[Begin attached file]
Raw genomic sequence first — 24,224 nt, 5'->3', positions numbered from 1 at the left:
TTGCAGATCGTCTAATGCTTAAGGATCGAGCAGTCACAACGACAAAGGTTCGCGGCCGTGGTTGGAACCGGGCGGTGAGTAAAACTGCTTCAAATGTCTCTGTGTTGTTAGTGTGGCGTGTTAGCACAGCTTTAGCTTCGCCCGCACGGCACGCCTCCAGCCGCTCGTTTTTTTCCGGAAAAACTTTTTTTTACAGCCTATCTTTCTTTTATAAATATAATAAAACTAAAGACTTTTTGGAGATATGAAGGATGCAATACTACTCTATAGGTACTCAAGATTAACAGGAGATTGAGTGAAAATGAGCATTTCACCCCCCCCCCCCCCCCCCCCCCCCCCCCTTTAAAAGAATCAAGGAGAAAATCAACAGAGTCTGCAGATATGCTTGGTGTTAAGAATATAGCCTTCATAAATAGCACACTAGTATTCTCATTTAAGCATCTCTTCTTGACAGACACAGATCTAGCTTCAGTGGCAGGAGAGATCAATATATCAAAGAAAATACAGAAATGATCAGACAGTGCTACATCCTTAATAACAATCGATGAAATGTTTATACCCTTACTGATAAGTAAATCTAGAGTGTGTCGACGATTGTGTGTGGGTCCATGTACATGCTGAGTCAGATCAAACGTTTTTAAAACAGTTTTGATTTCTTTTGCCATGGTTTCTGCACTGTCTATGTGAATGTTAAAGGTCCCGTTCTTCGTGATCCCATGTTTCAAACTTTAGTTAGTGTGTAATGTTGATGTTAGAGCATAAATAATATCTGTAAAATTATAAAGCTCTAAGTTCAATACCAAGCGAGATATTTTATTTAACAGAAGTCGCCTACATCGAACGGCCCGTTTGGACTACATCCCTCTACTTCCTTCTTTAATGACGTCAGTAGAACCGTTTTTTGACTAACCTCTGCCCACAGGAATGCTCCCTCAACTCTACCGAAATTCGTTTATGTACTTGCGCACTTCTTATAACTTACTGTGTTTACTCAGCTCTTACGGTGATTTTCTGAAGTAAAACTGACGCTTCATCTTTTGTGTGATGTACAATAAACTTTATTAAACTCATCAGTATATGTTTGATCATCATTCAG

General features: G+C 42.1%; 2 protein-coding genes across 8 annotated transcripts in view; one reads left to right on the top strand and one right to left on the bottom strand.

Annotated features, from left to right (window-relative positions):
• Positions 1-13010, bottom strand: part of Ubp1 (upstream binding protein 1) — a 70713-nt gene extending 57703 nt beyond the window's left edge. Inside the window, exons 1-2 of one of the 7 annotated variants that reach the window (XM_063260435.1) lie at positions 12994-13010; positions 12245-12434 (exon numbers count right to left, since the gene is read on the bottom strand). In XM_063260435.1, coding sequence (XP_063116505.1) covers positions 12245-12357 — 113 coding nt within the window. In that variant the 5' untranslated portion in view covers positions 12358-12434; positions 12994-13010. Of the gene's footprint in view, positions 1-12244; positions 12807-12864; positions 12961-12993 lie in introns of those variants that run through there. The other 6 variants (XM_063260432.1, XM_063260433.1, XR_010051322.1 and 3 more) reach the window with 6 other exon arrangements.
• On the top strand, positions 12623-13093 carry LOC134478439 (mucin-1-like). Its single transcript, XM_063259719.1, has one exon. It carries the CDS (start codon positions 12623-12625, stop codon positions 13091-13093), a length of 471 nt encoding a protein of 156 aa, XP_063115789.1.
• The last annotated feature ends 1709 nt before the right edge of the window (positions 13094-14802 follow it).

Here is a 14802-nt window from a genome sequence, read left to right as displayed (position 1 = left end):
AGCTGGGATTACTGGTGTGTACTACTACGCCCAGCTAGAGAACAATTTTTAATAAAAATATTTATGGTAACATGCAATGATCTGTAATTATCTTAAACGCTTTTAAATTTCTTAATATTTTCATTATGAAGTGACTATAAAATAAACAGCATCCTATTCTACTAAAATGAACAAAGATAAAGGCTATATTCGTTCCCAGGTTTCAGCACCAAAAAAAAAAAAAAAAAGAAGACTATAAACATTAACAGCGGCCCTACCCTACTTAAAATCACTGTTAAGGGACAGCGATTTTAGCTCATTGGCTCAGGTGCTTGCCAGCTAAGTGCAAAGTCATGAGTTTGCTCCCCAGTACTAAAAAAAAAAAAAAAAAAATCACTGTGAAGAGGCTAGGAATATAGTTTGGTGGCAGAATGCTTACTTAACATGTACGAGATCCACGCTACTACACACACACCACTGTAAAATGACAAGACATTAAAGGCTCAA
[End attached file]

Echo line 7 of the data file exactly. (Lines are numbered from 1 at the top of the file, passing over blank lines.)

• The last annotated feature ends 1709 nt before the right edge of the window (positions 13094-14802 follow it).